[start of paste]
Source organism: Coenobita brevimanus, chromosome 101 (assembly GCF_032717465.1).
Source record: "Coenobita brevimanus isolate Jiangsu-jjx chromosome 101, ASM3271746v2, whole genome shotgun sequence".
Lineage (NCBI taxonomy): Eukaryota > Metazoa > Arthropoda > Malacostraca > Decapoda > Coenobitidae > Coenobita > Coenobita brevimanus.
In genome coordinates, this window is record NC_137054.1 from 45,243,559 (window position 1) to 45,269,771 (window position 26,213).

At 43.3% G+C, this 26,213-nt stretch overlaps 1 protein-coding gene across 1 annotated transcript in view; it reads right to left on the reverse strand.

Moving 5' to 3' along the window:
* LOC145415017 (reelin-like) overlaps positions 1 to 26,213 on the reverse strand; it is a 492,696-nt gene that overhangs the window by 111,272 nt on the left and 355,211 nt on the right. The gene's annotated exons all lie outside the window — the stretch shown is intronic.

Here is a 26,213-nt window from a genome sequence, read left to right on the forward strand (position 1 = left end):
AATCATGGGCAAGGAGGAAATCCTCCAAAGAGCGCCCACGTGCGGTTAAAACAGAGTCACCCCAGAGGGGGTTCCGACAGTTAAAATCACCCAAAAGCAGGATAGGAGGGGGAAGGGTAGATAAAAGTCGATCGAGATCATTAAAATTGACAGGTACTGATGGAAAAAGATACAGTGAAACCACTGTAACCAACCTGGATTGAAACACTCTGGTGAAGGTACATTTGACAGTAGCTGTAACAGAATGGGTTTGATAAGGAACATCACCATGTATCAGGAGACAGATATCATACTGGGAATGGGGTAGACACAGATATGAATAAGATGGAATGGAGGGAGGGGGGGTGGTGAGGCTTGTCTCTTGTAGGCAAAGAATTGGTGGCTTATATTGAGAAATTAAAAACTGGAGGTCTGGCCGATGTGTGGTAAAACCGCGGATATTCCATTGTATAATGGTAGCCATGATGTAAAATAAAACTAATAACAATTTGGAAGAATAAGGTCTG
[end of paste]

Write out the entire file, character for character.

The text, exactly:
Source organism: Coenobita brevimanus, chromosome 101 (assembly GCF_032717465.1).
Source record: "Coenobita brevimanus isolate Jiangsu-jjx chromosome 101, ASM3271746v2, whole genome shotgun sequence".
Lineage (NCBI taxonomy): Eukaryota > Metazoa > Arthropoda > Malacostraca > Decapoda > Coenobitidae > Coenobita > Coenobita brevimanus.
In genome coordinates, this window is record NC_137054.1 from 45,243,559 (window position 1) to 45,269,771 (window position 26,213).

At 43.3% G+C, this 26,213-nt stretch overlaps 1 protein-coding gene across 1 annotated transcript in view; it reads right to left on the reverse strand.

Moving 5' to 3' along the window:
* LOC145415017 (reelin-like) overlaps positions 1 to 26,213 on the reverse strand; it is a 492,696-nt gene that overhangs the window by 111,272 nt on the left and 355,211 nt on the right. The gene's annotated exons all lie outside the window — the stretch shown is intronic.

Here is a 26,213-nt window from a genome sequence, read left to right on the forward strand (position 1 = left end):
AATCATGGGCAAGGAGGAAATCCTCCAAAGAGCGCCCACGTGCGGTTAAAACAGAGTCACCCCAGAGGGGGTTCCGACAGTTAAAATCACCCAAAAGCAGGATAGGAGGGGGAAGGGTAGATAAAAGTCGATCGAGATCATTAAAATTGACAGGTACTGATGGAAAAAGATACAGTGAAACCACTGTAACCAACCTGGATTGAAACACTCTGGTGAAGGTACATTTGACAGTAGCTGTAACAGAATGGGTTTGATAAGGAACATCACCATGTATCAGGAGACAGATATCATACTGGGAATGGGGTAGACACAGATATGAATAAGATGGAATGGAGGGAGGGGGGGTGGTGAGGCTTGTCTCTTGTAGGCAAAGAATTGGTGGCTTATATTGAGAAATTAAAAACTGGAGGTCTGGCCGATGTGTGGTAAAACCGCGGATATTCCATTGTATAATGGTAGCCATGATGTAAAATAAAACTAATAACAATTTGGAAGAATAAGGTCTG